The House on Skull Mountain (1974)

Article 3783 by Dave Sindelar
Viewing Date: 12-11-2011
Posting Date: 12-23-2011
Directed by Ron Honthaner
Featuring Victor French, Janee Michelle, Jean Durand
Country: USA
What it is: Blaxploitation ‘old dark house’ movie with voodoo

Right before her death, a family matriarch sends for four great-grandchildren who don’t realize they are part of the family. They arrive in time for the woman’s funeral and await the reading of the will. Then they begin to die…

We’ve had blaxploitation vampires, Frankenstein monsters, and Mr. Hydes; why not an “old dark house” movie as well? Then throw some voodoo into the mix. Sadly, the script seems as if it was doing the bare minimum to bring the premise to life, and there are times when this movie seems to be an exercise in stretching out the undernourished script to feature length; there’s an endless driving sequence, one of those “romantic montages”, and a long voodoo ceremony to fill up running time. The first half is the weakest, because we also have to deal with an annoying and insensitive jive-talker who is fortunately the first to go; afterwards, the movie improves a little, though it doesn’t rise above the ordinary. There is, however, at least one striking visual that makes for the best moment in the movie; there’s a scene with a woman looking into a mirror that becomes juxtaposed with a skull that shows some momentary cinematic cleverness, and it almost makes the movie worth catching.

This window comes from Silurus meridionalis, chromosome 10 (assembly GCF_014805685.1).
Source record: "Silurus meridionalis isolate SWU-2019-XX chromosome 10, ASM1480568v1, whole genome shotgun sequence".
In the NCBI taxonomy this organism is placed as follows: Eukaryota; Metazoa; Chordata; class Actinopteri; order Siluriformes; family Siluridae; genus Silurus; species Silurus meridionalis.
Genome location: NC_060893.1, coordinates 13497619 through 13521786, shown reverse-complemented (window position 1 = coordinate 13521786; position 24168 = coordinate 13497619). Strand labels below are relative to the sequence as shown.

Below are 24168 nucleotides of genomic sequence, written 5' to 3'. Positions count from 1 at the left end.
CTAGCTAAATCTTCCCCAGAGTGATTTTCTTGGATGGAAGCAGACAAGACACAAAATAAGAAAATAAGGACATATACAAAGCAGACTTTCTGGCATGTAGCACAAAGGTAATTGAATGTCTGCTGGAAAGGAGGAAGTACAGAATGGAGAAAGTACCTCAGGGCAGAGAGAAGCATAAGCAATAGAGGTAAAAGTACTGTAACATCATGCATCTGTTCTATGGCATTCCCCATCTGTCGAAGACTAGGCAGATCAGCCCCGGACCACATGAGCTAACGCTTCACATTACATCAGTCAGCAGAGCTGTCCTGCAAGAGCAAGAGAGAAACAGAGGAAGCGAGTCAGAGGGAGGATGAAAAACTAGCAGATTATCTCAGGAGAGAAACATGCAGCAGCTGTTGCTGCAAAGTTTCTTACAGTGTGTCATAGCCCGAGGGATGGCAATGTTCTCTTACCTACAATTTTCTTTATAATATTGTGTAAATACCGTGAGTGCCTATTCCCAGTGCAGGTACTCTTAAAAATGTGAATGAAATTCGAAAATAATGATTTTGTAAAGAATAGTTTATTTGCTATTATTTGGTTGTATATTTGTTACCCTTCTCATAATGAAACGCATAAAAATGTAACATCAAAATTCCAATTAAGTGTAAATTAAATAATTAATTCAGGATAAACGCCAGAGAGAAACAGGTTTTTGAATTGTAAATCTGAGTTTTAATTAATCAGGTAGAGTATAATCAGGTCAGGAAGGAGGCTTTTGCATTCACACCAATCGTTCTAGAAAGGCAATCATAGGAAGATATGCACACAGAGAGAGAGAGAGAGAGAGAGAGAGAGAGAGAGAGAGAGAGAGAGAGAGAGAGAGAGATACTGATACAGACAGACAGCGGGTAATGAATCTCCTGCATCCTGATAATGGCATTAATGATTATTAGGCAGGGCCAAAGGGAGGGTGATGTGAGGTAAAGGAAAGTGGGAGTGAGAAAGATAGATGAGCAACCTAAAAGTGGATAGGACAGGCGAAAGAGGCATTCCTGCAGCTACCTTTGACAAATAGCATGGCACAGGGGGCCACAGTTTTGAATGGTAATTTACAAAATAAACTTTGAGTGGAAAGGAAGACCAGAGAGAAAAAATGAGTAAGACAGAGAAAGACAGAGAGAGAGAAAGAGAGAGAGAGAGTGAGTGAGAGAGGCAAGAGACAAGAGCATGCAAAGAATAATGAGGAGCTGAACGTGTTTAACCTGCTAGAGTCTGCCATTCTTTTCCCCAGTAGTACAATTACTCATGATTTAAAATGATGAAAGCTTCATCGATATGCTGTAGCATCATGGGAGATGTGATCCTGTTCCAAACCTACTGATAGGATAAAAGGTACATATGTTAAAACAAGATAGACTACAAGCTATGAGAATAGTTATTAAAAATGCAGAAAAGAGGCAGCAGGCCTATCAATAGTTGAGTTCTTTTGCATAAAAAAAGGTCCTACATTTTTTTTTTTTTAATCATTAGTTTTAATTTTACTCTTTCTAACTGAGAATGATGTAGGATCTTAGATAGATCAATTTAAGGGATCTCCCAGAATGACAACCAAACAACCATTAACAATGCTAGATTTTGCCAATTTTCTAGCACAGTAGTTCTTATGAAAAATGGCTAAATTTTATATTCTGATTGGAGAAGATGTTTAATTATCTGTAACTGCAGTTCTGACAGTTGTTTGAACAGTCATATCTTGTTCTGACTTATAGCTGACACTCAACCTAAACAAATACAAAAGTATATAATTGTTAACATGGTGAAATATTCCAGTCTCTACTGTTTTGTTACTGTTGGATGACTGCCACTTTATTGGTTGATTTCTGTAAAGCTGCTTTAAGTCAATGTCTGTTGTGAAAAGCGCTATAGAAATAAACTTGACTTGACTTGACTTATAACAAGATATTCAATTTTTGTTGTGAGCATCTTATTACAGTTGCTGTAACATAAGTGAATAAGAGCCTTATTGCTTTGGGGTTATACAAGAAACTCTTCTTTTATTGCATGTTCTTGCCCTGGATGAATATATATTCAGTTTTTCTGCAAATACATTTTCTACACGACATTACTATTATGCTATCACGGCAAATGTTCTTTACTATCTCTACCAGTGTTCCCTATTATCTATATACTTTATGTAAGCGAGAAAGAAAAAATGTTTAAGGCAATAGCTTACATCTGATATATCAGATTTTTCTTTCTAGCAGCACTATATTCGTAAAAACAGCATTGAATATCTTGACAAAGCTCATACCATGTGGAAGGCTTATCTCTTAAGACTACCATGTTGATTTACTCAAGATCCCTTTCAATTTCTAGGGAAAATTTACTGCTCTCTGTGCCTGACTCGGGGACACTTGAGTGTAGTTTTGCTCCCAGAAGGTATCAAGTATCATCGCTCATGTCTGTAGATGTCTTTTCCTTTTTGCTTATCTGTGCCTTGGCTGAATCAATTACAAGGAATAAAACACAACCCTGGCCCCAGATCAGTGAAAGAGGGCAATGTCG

Haunts (1977)

HAUNTS (1977)
Article 3782 by Dave Sindelar
Viewing Date: 12-10-2011
Posting Date: 12-22-2011
Directed by Herb Freed
Featuring May Britt, Cameron Mitchell, Aldo Ray
Country: USA
What it is: Starts out as a psycho on the loose movie, then…

A young woman who works on a farm becomes embroiled in a series of psychotic scissor murders.

If sheer unpredictability is an unmixed blessing, than this movie gets by; even knowing that there were plot twists coming down the pike, I was unable to see just which way the twists were going to go, and the final revelations were indeed unforeseen by me. Yet, in the end, I’m not sure I’m quite satisfied by the movie; there are moments when the movie feels more than a little silly, and there are moments where I feel the plot is careening out of control. But these are just moments, and meanwhile I can appreciate the acting from the three leads and the fact that the movie does seem intriguing at times. I think the dissatisfaction I have comes from the fact that there’s either something missing, or that something has been mishandled, but what it is escapes me. Still, I will say this much; a quick glance at some of the IMDB reviews gives me a movie to compare it to (which I won’t repeat here because, frankly, it gives away one of the major twists), and I don’t feel anywhere near the sharp vibe I do from that movie as I do with this one. At this point, I can only classify this one as a misfire with a question mark.

Hoffmanns Erzahlungen (1916)

aka Tales of Hoffmann
Article 3779 by Dave Sindelar
Viewing Date: 12-7-2011
Posting Date: 12-19-2011
Directed by Richard Oswald
Featuring Kurt Wolowsky, Max Ruhbeck, Paula Ronay
Country: Germany
What it is: Opera anthology

A young man dreams three stories based on experiences in his life.